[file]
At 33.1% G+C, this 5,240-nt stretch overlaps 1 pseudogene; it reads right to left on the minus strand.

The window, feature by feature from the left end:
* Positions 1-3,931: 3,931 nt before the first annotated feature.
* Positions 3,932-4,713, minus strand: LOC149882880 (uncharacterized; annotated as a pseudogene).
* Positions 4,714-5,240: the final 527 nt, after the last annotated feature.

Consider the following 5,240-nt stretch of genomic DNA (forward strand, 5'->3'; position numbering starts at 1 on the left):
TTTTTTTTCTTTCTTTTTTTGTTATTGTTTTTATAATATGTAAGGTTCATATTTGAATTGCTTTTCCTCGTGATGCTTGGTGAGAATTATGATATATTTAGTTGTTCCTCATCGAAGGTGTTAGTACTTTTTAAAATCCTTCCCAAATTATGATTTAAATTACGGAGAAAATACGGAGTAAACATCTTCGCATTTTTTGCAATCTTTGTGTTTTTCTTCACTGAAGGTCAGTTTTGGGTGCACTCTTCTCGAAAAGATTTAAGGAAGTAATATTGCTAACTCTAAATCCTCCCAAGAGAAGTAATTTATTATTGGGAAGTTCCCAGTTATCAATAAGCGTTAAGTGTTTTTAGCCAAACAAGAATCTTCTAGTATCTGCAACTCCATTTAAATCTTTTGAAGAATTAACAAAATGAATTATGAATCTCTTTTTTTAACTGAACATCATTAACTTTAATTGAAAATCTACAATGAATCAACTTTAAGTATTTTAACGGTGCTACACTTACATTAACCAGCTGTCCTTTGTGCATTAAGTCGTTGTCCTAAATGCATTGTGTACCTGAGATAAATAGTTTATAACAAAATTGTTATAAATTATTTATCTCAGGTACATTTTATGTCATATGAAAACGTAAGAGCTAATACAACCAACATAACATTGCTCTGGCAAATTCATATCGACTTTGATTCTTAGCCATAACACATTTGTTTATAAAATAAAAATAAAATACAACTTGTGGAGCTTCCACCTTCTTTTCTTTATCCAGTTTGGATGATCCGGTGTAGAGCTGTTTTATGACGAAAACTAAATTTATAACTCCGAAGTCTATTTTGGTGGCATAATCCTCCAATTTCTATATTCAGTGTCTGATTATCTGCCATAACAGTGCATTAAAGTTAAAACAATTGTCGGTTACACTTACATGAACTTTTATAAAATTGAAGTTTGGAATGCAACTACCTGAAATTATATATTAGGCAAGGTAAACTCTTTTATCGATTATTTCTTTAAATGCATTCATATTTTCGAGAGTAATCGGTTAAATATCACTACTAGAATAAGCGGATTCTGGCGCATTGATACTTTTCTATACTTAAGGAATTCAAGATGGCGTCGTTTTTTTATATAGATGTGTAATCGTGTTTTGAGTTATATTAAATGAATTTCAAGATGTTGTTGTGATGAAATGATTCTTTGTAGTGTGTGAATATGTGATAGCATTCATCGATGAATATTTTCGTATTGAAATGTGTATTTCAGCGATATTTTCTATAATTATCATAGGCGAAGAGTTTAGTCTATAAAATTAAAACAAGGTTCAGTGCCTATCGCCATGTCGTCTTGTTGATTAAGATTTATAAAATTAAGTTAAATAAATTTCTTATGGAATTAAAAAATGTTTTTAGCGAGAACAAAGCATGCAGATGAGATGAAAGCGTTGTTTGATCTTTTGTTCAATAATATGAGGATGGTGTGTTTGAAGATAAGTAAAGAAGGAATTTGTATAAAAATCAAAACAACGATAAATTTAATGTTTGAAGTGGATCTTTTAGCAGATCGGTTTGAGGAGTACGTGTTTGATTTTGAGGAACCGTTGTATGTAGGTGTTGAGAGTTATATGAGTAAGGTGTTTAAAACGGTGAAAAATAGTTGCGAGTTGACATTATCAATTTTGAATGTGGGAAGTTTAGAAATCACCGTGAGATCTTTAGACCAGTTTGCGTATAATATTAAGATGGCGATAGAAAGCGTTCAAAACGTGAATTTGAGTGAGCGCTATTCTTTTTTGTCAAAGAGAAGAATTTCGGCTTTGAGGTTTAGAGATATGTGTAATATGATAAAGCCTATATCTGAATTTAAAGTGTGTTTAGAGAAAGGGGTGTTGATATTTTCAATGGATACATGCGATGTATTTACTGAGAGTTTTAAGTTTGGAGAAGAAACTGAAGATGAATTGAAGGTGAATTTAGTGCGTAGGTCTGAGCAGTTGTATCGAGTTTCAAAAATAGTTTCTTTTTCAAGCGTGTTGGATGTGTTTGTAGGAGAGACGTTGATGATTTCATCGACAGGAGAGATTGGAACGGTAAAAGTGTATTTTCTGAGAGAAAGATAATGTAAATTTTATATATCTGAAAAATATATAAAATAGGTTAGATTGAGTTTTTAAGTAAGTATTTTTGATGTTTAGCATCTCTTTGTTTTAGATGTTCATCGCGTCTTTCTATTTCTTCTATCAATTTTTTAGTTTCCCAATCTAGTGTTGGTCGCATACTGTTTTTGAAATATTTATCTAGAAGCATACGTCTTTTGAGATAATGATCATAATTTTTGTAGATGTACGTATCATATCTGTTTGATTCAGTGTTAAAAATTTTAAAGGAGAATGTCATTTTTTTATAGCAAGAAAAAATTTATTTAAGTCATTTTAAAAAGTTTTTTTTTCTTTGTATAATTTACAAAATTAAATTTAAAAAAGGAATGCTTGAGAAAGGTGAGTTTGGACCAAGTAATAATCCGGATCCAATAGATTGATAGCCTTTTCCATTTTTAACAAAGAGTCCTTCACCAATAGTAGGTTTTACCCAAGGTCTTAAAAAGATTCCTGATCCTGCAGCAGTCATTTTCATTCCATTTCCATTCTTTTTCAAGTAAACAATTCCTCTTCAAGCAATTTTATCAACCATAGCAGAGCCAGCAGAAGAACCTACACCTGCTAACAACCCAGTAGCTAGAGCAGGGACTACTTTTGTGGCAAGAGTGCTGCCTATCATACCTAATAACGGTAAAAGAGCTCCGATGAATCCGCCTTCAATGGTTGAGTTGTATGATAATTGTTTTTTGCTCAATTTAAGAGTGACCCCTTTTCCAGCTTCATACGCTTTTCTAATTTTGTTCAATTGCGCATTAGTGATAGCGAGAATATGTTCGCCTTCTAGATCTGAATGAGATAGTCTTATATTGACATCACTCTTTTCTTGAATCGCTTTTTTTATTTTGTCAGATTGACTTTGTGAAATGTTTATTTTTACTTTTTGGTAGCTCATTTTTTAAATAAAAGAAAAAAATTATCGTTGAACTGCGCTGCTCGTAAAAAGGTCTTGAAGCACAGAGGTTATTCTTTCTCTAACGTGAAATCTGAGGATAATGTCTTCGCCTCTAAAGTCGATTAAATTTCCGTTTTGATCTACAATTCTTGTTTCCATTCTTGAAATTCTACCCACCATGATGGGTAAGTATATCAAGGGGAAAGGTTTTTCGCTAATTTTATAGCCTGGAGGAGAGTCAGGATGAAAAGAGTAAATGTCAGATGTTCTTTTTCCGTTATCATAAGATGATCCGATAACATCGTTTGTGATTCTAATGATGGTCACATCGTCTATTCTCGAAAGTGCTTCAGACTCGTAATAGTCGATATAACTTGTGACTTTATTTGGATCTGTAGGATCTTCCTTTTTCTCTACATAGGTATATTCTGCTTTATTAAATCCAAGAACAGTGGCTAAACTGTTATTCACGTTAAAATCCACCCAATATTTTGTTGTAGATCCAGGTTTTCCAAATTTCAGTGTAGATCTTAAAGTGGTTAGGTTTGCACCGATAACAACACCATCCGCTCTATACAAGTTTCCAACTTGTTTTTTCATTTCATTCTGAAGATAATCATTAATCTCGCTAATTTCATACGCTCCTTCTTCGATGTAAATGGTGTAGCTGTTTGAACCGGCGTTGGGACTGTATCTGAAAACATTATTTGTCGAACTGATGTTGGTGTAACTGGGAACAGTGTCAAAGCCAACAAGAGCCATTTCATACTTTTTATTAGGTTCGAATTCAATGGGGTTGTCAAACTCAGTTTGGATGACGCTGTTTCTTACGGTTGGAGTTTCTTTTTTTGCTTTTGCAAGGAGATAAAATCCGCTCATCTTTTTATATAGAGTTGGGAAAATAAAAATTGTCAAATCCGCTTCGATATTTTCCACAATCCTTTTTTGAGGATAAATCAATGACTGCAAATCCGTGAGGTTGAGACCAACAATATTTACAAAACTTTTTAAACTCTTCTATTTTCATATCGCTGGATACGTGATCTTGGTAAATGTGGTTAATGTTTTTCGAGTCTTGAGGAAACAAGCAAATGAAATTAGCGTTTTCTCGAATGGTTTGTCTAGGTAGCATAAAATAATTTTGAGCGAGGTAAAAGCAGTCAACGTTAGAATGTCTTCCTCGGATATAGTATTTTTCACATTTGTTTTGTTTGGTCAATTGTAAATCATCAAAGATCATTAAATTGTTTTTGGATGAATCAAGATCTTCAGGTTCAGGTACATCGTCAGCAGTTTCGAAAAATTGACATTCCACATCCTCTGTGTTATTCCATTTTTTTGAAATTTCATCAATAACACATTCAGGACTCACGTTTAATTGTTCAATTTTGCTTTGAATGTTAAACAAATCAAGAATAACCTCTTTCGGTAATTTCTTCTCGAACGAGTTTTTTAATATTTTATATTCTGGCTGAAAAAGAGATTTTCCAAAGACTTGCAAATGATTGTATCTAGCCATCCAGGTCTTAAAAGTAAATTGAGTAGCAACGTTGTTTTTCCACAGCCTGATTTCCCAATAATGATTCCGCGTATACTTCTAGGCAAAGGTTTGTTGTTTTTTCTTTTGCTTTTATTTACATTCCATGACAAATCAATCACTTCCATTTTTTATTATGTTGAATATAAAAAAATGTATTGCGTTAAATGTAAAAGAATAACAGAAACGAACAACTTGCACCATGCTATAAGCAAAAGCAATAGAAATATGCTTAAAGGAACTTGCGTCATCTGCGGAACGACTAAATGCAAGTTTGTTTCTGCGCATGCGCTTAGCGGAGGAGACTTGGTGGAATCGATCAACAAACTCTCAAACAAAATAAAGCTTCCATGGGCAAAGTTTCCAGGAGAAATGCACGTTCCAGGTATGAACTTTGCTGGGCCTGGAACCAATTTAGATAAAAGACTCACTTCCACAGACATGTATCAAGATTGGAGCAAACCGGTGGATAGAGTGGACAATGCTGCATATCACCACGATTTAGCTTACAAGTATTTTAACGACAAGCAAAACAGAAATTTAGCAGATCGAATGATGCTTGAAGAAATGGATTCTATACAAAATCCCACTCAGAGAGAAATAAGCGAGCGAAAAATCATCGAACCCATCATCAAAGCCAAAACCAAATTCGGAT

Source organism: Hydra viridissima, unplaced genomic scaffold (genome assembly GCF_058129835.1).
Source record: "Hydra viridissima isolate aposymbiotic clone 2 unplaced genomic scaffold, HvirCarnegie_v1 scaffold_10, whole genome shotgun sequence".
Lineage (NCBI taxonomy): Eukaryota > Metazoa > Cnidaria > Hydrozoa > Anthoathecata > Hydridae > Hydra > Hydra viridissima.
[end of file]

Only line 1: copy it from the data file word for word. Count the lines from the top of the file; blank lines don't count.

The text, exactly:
At 33.1% G+C, this 5,240-nt stretch overlaps 1 pseudogene; it reads right to left on the minus strand.